serve as inspiration and guiding document in addressing matters of and relating

to informal settlement. Specifically, the study is most significant to the following


Residents of the Cemetery grounds:

This is most beneficial to these people in as much as the solution to

the problem of informal settling will determine the capacity to reside permanently

within the cemetery grounds.

Cebu City Government:

With the possible accommodation of residents in the cemetery

grounds, the implementation of a statute of disallowing cemeteries within urban

areas is clearly implemented. Likewise, the problem of informal settlers gets to

be resolved through the joint effort of the city and the community.

Local Government of Lorega-San Miguel:

With this, barangay officials may become aware and vigilant in the

approach of this certain problem and that, on the onset of informal settling, they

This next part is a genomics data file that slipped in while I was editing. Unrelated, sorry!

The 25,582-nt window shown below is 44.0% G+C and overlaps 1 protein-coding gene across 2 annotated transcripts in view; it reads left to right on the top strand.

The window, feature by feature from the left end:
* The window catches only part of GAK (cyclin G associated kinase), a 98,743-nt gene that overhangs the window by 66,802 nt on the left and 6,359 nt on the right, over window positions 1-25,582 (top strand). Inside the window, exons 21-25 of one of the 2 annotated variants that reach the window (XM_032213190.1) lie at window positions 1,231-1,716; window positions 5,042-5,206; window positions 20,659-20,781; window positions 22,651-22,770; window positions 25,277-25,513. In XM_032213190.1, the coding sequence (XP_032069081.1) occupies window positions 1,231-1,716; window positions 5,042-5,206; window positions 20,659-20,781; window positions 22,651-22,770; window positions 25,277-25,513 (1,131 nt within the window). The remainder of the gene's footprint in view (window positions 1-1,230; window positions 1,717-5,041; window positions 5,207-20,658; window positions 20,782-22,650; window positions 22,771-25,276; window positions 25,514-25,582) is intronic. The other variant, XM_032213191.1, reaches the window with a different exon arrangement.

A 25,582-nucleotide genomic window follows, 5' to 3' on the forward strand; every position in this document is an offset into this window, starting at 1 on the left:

may be able to nip it in the bud before it becomes a problem.


Through this, there is clear delineation of land use and that the public is

made aware that the Lorega-San Miguel municipal cemetery is no more and that

the grounds have been made to accommodate “live” people as residents who are

monitored by LGU units; thus, appeasing the public that no shady characters

abound the area.


Statement of the Problem

Giving these informal settlers better housing condition is a matter that the

City Government has to address. However, the lack of these people in terms of

land property in an urban area like Cebu City poses an explicit constraint in

carrying out this responsibility. This matter is considered alongside the influx of

people in the city.

However, the issue on land property can be addressed with a better

strategy on accommodating these people. It is on this regard that the thesis

proponents believed that turning these informal settlers into formal settlers is

possible. As steps to achieve this goal, the following sub-problems should be


1. When did these occupants start to reside inside the cemetery grounds?
2. What are the reasons for migration of these residents from the rural to